, which gives insertion to a part of the Brachialis; to the lateral border of this tuberosity the oblique cord is attached. Its lateral surface
presents a narrow, oblong, articular depression, the radial notch
. Its medial surface,
by its prominent, free margin, serves for the attachment of part of the ulnar collateral ligament. At the front part of this surface is a small rounded eminence for the origin of one head of the Flexor digitorum sublimis; behind the eminence is a depression for part of the origin of the Flexor digitorum profundus; descending from the eminence is a ridge which gives origin to one head of the Pronator teres. Frequently
, the Flexor pollicis longus arises from the lower part of the coronoid process by a rounded bundle of muscular fibers.
The throchlar notch. The Semilunar Notch (incisura semilunaris; greater sigmoid cavity).
–The semilunar notch is a large depression, formed by the olecranon and the coronoid process, and serving for articulation with the trochlea of the humerus. About the middle of either side of this notch is an indentation, which contracts it somewhat, and indicates the junction of the olecranon and the coronoid process. The notch is concave from above downward, and divided into a medial and a lateral portion by a smooth ridge running from the summit of the olecranon to the tip of the coronoid process. The medial portion is the larger, and is slightly concave transversely; the lateral is convex above, slightly concave below.
The Radial Notch (incisura radialis; lesser sigmoid cavity).
–The radial notch is a narrow, oblong, articular depression on the lateral side of the coronoid process; it receives the circumferential articular surface of the head of the radius. It is concave from before backward, and its prominent extremities serve for the attachment of the annular ligament.
The Body or Shaft (corpus ulnae).
–The body at its upper part is prismatic in form, and curved so as to be convex behind and lateralward; its central part is straight; its lower part is rounded, smooth, and bent a little lateralward. It tapers gradually from above downward, and has three borders and three surfaces.
–The volar border
(margo volaris; anterior border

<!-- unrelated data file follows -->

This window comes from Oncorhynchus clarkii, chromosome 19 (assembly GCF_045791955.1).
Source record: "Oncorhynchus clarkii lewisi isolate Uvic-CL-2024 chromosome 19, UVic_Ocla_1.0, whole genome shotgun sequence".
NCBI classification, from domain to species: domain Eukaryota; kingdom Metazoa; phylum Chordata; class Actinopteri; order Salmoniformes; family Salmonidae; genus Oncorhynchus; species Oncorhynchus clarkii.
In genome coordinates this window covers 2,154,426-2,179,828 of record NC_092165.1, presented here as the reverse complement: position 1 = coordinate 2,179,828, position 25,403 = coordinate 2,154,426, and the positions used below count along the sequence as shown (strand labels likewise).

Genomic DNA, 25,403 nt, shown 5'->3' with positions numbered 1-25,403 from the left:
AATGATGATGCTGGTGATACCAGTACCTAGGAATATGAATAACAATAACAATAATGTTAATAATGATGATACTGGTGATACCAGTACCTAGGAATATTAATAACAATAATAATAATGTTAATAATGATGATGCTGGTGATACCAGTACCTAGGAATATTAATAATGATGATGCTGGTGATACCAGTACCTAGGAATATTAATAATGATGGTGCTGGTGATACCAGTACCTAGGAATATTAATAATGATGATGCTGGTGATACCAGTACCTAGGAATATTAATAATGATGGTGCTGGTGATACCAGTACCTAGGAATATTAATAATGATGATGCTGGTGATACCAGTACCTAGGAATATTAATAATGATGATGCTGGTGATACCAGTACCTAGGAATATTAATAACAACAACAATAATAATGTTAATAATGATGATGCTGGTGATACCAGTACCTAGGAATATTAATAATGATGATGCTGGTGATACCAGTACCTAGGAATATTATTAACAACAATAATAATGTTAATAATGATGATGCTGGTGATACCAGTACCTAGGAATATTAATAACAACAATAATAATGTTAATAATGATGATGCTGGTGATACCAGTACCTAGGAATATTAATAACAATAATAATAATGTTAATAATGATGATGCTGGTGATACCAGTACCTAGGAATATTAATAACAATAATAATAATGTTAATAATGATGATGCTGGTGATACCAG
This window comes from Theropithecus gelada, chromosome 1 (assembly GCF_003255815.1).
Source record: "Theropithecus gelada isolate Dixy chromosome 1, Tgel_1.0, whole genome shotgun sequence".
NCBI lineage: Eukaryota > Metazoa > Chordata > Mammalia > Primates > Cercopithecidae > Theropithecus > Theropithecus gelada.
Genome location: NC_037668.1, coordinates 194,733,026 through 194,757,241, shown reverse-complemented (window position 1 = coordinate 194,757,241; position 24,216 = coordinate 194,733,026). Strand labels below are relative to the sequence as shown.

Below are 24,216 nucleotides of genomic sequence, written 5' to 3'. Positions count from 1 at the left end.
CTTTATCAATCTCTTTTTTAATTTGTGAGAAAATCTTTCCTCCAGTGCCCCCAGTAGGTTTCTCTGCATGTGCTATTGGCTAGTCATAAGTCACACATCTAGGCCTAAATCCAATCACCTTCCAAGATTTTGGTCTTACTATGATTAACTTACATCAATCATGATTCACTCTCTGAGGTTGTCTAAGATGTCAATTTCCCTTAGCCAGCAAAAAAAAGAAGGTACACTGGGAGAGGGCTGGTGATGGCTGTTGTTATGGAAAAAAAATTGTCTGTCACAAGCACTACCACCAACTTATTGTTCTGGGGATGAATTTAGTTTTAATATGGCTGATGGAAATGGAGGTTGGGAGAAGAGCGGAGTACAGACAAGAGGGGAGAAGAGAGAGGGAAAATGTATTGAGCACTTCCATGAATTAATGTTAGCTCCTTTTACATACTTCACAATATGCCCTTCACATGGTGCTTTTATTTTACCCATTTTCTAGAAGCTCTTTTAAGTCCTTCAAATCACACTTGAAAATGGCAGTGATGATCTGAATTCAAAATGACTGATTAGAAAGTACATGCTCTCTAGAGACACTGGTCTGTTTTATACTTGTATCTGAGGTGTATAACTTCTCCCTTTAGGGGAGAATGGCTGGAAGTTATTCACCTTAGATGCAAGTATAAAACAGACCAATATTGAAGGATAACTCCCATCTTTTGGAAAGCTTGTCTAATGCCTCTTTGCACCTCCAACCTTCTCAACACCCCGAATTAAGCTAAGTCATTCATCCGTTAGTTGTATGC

) begins above at the prominent medial angle of the coronoid process, and ends below in front of the styloid process. Its upper part, well-defined, and its middle portion, smooth and rounded, give origin to the Flexor digitorum profundus; its lower fourth serves for the origin of the Pronator quadratus. This border separates the volar from the medial surface.
The dorsal border (margo dorsalis; posterior border) begins above at the apex of the triangular subcutaneous surface at the back part of the olecranon, and ends below at the back of the styloid process; it is well-marked in the upper three-fourths, and gives attachment to an aponeurosis which affords a common origin to the Flexor carpi ulnaris, the Extensor carpi ulnaris, and the Flexor digitorum profundus; its lower fourth is smooth and rounded. This border separates the medial from the dorsal surface.
The interosseous crest (crista interossea; external or interosseous border) begins above by the union of two lines, which converge from the extremities of the radial notch and enclose between them a triangular space for the origin of part of the Supinator; it ends below at the head of the ulna. Its upper part is sharp, its lower fourth smooth and rounded. This crest gives attachment to the interosseous membrane, and separates the volar from the dorsal surface.
Surfaces.–The volar surface (facies volaris; anterior surface), much broader above than below, is concave in its upper three-fourths, and gives origin to the Flexor digitorum profundus; its lower fourth, also concave, is covered by the Pronator quadratus. The lower fourth is separated from the remaining portion by a ridge, directed obliquely downward and medialward, which marks the extent of origin of the Pronator quadratus. At the junction of the upper with the middle third of the bone is the nutrient canal, directed obliquely upward.
The dorsal surface (facies dorsalis; posterior surface) directed backward and lateralward, is broad and concave above; convex and somewhat narrower in the middle; narrow, smooth, and rounded below. On its upper part is an oblique ridge, which runs from the dorsal end of the radial notch, downward to the dorsal border; the triangular surface above this ridge receives the insertion of the Anconaeus, while the upper part of the ridge affords attachment to the Supinator. Below this the surface is subdivided by a longitudinal ridge, sometimes called the perpendicular line, into two parts: the medial part is smooth, and covered by the Extensor carpi ulnaris; the lateral portion, wider and rougher, gives origin from above downward to the Supinator, the Abductor pollicis longus, the Extensor pollicis longus, and the Extensor indicis proprius.